That’s it. Great weekend of geeky frolicking.

Sand Baron sky-fi flying wing by Chrispockst

What I like the most about Chrispockst’s Sand Baron flying wing is that he went out of his way to use all kinds of what he calls “un-useful/unusual parts” that work well together to make this thing look like a chunky behemoth.

LEGO Chrispocket Sand Baron flying wing

I especially love the huge off-angle engines around the low sleek cockpit.

Numereji 2421: Building New Howland

Our hope for the Numereji 2421 display at BrickCon 2011 is that the contributors will be free to create their vision of what kind of community would develop from a group of crash survivors isolated for a generation, and how their reconnection with other space travelers would play out.

Outpost by sketchboookThis is 400 years in the future, so we’d love to see where both imagination and practicality go:

You name it, go to town with it. There’s definitely a place for elements of sci-fi, ecopunk, space, cyberpunk and frontier themes.

That being said, it does help to provide a little bit of a framework so people can know how to contribute to the overall collaboration, so we’re laying out a few guidelines, many of which are the result of discussions among TBB contributors and in the Flickr planning group.

Anchor piece: Brandon Bannerman’s crashed ship, The Howland, will be 96×96 studs and fairly tall. Check out his great accompanying backstory.

Scale and life forms: Minifig scale, with yellow headed minifigs as the main survivor group, though non-human and brick built species (sentient or not, mega or not) are welcome to join in the fun. Animals and plants from Earth, native species, and centuries of genetic modification would be pretty cool.

pic name New Howland: The community of New Howland had a rough few years of scavenging at the beginning, but figured out a way to sustain itself for the long haul because the survivors didn’t have hope of moving on to a new planet. They developed some civil institutions, commerce and law enforcement.

The newer arrivals could include elements of an interplanetary government and even private corporate security, but we’re not going for a space ware here though the layout is likely to reflect the contrast between the tightly knit sustainable survivor community and all the new people and interests pouring into the place.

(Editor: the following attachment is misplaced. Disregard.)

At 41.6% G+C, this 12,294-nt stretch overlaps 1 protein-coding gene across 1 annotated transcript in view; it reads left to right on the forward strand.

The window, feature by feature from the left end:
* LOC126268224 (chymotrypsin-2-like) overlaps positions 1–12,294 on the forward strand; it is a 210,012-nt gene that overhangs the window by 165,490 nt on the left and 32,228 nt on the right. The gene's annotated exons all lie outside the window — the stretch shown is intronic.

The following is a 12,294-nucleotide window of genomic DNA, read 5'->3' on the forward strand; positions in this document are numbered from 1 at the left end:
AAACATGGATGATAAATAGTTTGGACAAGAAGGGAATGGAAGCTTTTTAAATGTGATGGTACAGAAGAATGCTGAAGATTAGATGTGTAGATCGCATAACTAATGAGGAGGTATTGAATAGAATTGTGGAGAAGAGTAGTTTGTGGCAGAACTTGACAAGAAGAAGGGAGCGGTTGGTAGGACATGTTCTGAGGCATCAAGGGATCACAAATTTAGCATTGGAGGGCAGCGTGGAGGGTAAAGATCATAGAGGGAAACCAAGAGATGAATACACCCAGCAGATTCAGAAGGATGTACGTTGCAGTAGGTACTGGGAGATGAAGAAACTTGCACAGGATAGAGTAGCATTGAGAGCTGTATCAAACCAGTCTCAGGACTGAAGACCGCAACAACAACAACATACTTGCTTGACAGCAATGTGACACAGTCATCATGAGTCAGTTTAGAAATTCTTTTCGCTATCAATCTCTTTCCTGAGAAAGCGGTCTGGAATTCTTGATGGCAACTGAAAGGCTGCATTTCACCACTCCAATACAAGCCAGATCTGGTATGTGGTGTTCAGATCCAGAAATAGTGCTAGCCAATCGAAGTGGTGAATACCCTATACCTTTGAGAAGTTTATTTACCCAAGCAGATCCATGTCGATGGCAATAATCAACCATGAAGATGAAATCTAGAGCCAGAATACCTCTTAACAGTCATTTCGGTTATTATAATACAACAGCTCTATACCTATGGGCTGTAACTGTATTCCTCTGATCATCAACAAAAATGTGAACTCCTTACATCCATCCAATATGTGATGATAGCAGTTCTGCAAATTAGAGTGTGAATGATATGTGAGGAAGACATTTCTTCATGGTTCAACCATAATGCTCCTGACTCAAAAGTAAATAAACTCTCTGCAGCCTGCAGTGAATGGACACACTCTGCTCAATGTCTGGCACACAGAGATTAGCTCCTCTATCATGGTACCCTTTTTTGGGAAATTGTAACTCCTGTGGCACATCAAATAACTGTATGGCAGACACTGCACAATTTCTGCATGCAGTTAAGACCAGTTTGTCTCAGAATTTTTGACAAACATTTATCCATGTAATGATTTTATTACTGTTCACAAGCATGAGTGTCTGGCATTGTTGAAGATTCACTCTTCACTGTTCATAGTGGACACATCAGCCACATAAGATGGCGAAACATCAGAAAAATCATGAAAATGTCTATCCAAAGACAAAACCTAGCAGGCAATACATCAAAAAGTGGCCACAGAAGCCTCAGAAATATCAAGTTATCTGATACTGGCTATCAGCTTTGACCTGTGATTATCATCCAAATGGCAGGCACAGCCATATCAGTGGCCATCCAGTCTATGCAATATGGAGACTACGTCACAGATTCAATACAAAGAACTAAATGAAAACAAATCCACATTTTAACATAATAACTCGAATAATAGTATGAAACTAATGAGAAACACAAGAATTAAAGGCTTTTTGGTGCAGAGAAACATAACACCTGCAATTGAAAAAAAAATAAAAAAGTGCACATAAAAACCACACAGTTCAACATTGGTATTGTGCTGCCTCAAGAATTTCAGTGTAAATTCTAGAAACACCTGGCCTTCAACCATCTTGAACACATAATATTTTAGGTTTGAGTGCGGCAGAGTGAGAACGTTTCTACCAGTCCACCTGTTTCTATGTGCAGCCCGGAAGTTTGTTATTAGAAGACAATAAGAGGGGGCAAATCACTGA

It’s the very mix of all these styles that will make the display interesting!

Vehicle/building color palette: The main survivor group would have scavenged from the crashed ship, which will be have mainly white hull sections and gray/bley machinery. They would have eventually started to build other sorts of structures as time passed.

The Green Wall from Stephanie Brothers on Vimeo.

The later arrivals will bring either a bit more rag tag aesthetic or might even have a corporate look.

Landscape color palette: The main planet surface will be tan with a Mediterranean or moderately arid climate. Modules that include water features, stone outcroppings, hills, mountains or forests will be fine just as long as the builder figures out some way to transition back to the rest of the display at the edges of their sections.

Modules: For the main part of the display we’ll be using a base plate plus one brick standard (BP+1B) in 32×32 stud sections. The little bit of height will hopefully allow for people to work in little depressions, gullies, plowed fields or hillocks. Simple tan base plates for countryside and farmland or gray base plates for the newly established spaceport part of town will be workable. Smaller or larger modules in multiples of 16 studs (e.g.: street, aqueduct, landing pad) will be okay and even helpful in breaking up the 32×32 grid pattern.

pic name

Display size: Width we won’t know until much later, but depth will be about six or seven 32×32 modules, just in case someone is thinking about building a stream or mountain range across the display. We’d even be open to cliff dwellings, underwater stuff or hill and building cutaways that go to (or even over) the edge of the tables.

Build a Community, play well, and ask yourself how you would sustain a community in a new land.

If you have any questions or ideas please participate in our Flickr planning group or leave comments right here.

Everybody’s surfin’ now

This simple composition featuring some not-so-simple creations by Jack Marquez (Ewok in Disguise) captures the feel of a Beach Boys song: Corvette convertible, custom Harley-Davidson and a surfboard.

LEGO Jack Marquez Ewok in Disguise Beach Bombs

Check out all the pedals and valves on that Harley and the red rubber bands for racing stripes.

Beautiful, beautiful cheese floors

I’m consistently wowed by the geometric designs that Katie Walker fiddles with and frequently shares. It’s extra rewarding when she incorporates the results of her experiments into beautiful architecture like this grand staircase and mosaic floor.

LEGO Katie Walker Eilonwy77 Grand Staircase in Queen's Palace